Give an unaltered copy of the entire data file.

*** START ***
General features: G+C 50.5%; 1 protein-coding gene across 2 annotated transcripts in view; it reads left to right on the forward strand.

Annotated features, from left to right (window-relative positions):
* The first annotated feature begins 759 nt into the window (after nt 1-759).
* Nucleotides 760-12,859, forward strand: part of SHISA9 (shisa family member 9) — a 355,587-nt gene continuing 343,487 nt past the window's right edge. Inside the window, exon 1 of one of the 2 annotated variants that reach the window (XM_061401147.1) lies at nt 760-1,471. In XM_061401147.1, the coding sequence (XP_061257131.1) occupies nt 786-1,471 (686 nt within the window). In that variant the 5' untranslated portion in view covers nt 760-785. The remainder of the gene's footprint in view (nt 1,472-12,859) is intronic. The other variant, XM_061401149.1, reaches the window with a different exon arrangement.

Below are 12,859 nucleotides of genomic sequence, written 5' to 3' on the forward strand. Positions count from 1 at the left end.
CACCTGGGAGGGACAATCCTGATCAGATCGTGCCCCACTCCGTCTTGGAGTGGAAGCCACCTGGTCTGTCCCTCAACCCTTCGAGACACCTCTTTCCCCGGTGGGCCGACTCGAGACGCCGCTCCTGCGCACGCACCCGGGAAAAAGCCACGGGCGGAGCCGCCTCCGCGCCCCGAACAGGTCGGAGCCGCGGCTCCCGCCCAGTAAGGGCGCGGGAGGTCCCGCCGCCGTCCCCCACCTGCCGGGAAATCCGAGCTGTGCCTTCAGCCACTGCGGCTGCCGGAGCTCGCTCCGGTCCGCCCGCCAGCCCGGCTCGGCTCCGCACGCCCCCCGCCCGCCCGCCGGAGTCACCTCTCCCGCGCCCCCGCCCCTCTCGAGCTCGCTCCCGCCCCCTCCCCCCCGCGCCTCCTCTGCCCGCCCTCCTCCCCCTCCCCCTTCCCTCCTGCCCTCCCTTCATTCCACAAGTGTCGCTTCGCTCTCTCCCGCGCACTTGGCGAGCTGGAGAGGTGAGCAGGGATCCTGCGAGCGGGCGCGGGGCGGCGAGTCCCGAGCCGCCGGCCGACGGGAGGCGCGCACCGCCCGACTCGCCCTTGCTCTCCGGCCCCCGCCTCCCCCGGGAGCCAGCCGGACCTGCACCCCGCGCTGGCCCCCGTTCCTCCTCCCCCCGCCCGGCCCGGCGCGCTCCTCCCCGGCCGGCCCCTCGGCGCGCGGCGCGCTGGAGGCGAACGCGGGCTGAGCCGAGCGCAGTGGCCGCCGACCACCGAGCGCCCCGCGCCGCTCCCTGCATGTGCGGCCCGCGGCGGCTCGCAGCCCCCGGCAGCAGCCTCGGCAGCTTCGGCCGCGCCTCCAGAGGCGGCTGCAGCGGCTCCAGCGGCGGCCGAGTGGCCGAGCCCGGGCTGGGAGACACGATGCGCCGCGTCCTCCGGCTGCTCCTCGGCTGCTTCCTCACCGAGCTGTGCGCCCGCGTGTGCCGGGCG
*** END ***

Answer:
General features: G+C 50.5%; 1 protein-coding gene across 2 annotated transcripts in view; it reads left to right on the forward strand.

Annotated features, from left to right (window-relative positions):
* The first annotated feature begins 759 nt into the window (after nt 1-759).
* Nucleotides 760-12,859, forward strand: part of SHISA9 (shisa family member 9) — a 355,587-nt gene continuing 343,487 nt past the window's right edge. Inside the window, exon 1 of one of the 2 annotated variants that reach the window (XM_061401147.1) lies at nt 760-1,471. In XM_061401147.1, the coding sequence (XP_061257131.1) occupies nt 786-1,471 (686 nt within the window). In that variant the 5' untranslated portion in view covers nt 760-785. The remainder of the gene's footprint in view (nt 1,472-12,859) is intronic. The other variant, XM_061401149.1, reaches the window with a different exon arrangement.

Below are 12,859 nucleotides of genomic sequence, written 5' to 3' on the forward strand. Positions count from 1 at the left end.
CACCTGGGAGGGACAATCCTGATCAGATCGTGCCCCACTCCGTCTTGGAGTGGAAGCCACCTGGTCTGTCCCTCAACCCTTCGAGACACCTCTTTCCCCGGTGGGCCGACTCGAGACGCCGCTCCTGCGCACGCACCCGGGAAAAAGCCACGGGCGGAGCCGCCTCCGCGCCCCGAACAGGTCGGAGCCGCGGCTCCCGCCCAGTAAGGGCGCGGGAGGTCCCGCCGCCGTCCCCCACCTGCCGGGAAATCCGAGCTGTGCCTTCAGCCACTGCGGCTGCCGGAGCTCGCTCCGGTCCGCCCGCCAGCCCGGCTCGGCTCCGCACGCCCCCCGCCCGCCCGCCGGAGTCACCTCTCCCGCGCCCCCGCCCCTCTCGAGCTCGCTCCCGCCCCCTCCCCCCCGCGCCTCCTCTGCCCGCCCTCCTCCCCCTCCCCCTTCCCTCCTGCCCTCCCTTCATTCCACAAGTGTCGCTTCGCTCTCTCCCGCGCACTTGGCGAGCTGGAGAGGTGAGCAGGGATCCTGCGAGCGGGCGCGGGGCGGCGAGTCCCGAGCCGCCGGCCGACGGGAGGCGCGCACCGCCCGACTCGCCCTTGCTCTCCGGCCCCCGCCTCCCCCGGGAGCCAGCCGGACCTGCACCCCGCGCTGGCCCCCGTTCCTCCTCCCCCCGCCCGGCCCGGCGCGCTCCTCCCCGGCCGGCCCCTCGGCGCGCGGCGCGCTGGAGGCGAACGCGGGCTGAGCCGAGCGCAGTGGCCGCCGACCACCGAGCGCCCCGCGCCGCTCCCTGCATGTGCGGCCCGCGGCGGCTCGCAGCCCCCGGCAGCAGCCTCGGCAGCTTCGGCCGCGCCTCCAGAGGCGGCTGCAGCGGCTCCAGCGGCGGCCGAGTGGCCGAGCCCGGGCTGGGAGACACGATGCGCCGCGTCCTCCGGCTGCTCCTCGGCTGCTTCCTCACCGAGCTGTGCGCCCGCGTGTGCCGGGCG